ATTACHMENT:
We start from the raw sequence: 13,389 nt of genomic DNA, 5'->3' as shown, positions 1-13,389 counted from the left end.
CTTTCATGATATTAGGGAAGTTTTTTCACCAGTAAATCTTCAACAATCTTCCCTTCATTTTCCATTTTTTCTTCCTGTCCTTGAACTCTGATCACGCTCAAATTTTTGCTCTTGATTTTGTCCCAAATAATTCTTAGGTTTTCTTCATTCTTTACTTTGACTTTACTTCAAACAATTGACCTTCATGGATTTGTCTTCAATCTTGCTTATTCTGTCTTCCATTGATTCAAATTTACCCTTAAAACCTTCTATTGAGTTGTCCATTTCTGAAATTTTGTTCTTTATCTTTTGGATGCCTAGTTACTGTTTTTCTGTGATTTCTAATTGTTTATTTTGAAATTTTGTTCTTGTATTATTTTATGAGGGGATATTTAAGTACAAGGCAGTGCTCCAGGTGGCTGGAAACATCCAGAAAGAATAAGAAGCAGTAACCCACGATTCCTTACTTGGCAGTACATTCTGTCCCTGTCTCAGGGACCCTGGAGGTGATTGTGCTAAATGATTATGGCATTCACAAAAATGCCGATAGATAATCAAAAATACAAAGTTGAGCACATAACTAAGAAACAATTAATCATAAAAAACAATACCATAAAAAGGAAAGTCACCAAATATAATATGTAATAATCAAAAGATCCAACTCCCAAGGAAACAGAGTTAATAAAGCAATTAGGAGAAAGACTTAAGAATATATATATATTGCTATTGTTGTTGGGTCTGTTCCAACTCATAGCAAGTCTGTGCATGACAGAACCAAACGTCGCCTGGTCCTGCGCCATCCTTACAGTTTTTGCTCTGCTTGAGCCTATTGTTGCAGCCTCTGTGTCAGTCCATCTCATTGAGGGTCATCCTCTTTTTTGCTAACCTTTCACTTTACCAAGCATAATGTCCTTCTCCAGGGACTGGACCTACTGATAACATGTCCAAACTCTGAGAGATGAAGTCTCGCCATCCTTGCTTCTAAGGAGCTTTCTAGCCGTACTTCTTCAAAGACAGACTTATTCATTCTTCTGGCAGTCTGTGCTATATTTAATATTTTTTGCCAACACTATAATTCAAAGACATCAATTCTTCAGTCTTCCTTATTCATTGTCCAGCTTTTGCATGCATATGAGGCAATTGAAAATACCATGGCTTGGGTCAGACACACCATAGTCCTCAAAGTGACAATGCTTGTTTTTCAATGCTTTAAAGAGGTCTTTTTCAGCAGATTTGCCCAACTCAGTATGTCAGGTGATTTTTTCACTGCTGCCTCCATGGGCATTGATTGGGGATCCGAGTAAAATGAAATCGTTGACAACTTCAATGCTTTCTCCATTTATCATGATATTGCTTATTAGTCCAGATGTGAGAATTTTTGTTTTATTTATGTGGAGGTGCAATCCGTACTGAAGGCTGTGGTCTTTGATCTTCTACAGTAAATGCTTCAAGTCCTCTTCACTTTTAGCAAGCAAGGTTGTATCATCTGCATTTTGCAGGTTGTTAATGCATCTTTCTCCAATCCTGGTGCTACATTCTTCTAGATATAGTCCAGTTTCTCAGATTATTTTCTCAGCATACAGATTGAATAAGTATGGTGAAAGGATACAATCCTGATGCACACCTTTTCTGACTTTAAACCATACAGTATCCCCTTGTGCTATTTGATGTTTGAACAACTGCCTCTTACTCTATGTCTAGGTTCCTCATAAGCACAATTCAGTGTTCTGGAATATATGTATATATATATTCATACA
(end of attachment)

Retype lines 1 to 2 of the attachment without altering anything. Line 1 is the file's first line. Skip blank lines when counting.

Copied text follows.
We start from the raw sequence: 13,389 nt of genomic DNA, 5'->3' as shown, positions 1-13,389 counted from the left end.
CTTTCATGATATTAGGGAAGTTTTTTCACCAGTAAATCTTCAACAATCTTCCCTTCATTTTCCATTTTTTCTTCCTGTCCTTGAACTCTGATCACGCTCAAATTTTTGCTCTTGATTTTGTCCCAAATAATTCTTAGGTTTTCTTCATTCTTTACTTTGACTTTACTTCAAACAATTGACCTTCATGGATTTGTCTTCAATCTTGCTTATTCTGTCTTCCATTGATTCAAATTTACCCTTAAAACCTTCTATTGAGTTGTCCATTTCTGAAATTTTGTTCTTTATCTTTTGGATGCCTAGTTACTGTTTTTCTGTGATTTCTAATTGTTTATTTTGAAATTTTGTTCTTGTATTATTTTATGAGGGGATATTTAAGTACAAGGCAGTGCTCCAGGTGGCTGGAAACATCCAGAAAGAATAAGAAGCAGTAACCCACGATTCCTTACTTGGCAGTACATTCTGTCCCTGTCTCAGGGACCCTGGAGGTGATTGTGCTAAATGATTATGGCATTCACAAAAATGCCGATAGATAATCAAAAATACAAAGTTGAGCACATAACTAAGAAACAATTAATCATAAAAAACAATACCATAAAAAGGAAAGTCACCAAATATAATATGTAATAATCAAAAGATCCAACTCCCAAGGAAACAGAGTTAATAAAGCAATTAGGAGAAAGACTTAAGAATATATATATATTGCTATTGTTGTTGGGTCTGTTCCAACTCATAGCAAGTCTGTGCATGACAGAACCAAACGTCGCCTGGTCCTGCGCCATCCTTACAGTTTTTGCTCTGCTTGAGCCTATTGTTGCAGCCTCTGTGTCAGTCCATCTCATTGAGGGTCATCCTCTTTTTTGCTAACCTTTCACTTTACCAAGCATAATGTCCTTCTCCAGGGACTGGACCTACTGATAACATGTCCAAACTCTGAGAGATGAAGTCTCGCCATCCTTGCTTCTAAGGAGCTTTCTAGCCGTACTTCTTCAAAGACAGACTTATTCATTCTTCTGGCAGTCTGTGCTATATTTAATATTTTTTGCCAACACTATAATTCAAAGACATCAATTCTTCAGTCTTCCTTATTCATTGTCCAGCTTTTGCATGCATATGAGGCAATTGAAAATACCATGGCTTGGGTCAGACACACCATAGTCCTCAAAGTGACAATGCTTGTTTTTCAATGCTTTAAAGAGGTCTTTTTCAGCAGATTTGCCCAACTCAGTATGTCAGGTGATTTTTTCACTGCTGCCTCCATGGGCATTGATTGGGGATCCGAGTAAAATGAAATCGTTGACAACTTCAATGCTTTCTCCATTTATCATGATATTGCTTATTAGTCCAGATGTGAGAATTTTTGTTTTATTTATGTGGAGGTGCAATCCGTACTGAAGGCTGTGGTCTTTGATCTTCTACAGTAAATGCTTCAAGTCCTCTTCACTTTTAGCAAGCAAGGTTGTATCATCTGCATTTTGCAGGTTGTTAATGCATCTTTCTCCAATCCTGGTGCTACATTCTTCTAGATATAGTCCAGTTTCTCAGATTATTTTCTCAGCATACAGATTGAATAAGTATGGTGAAAGGATACAATCCTGATGCACACCTTTTCTGACTTTAAACCATACAGTATCCCCTTGTGCTATTTGATGTTTGAACAACTGCCTCTTACTCTATGTCTAGGTTCCTCATAAGCACAATTCAGTGTTCTGGAATATATGTATATATATATTCATACA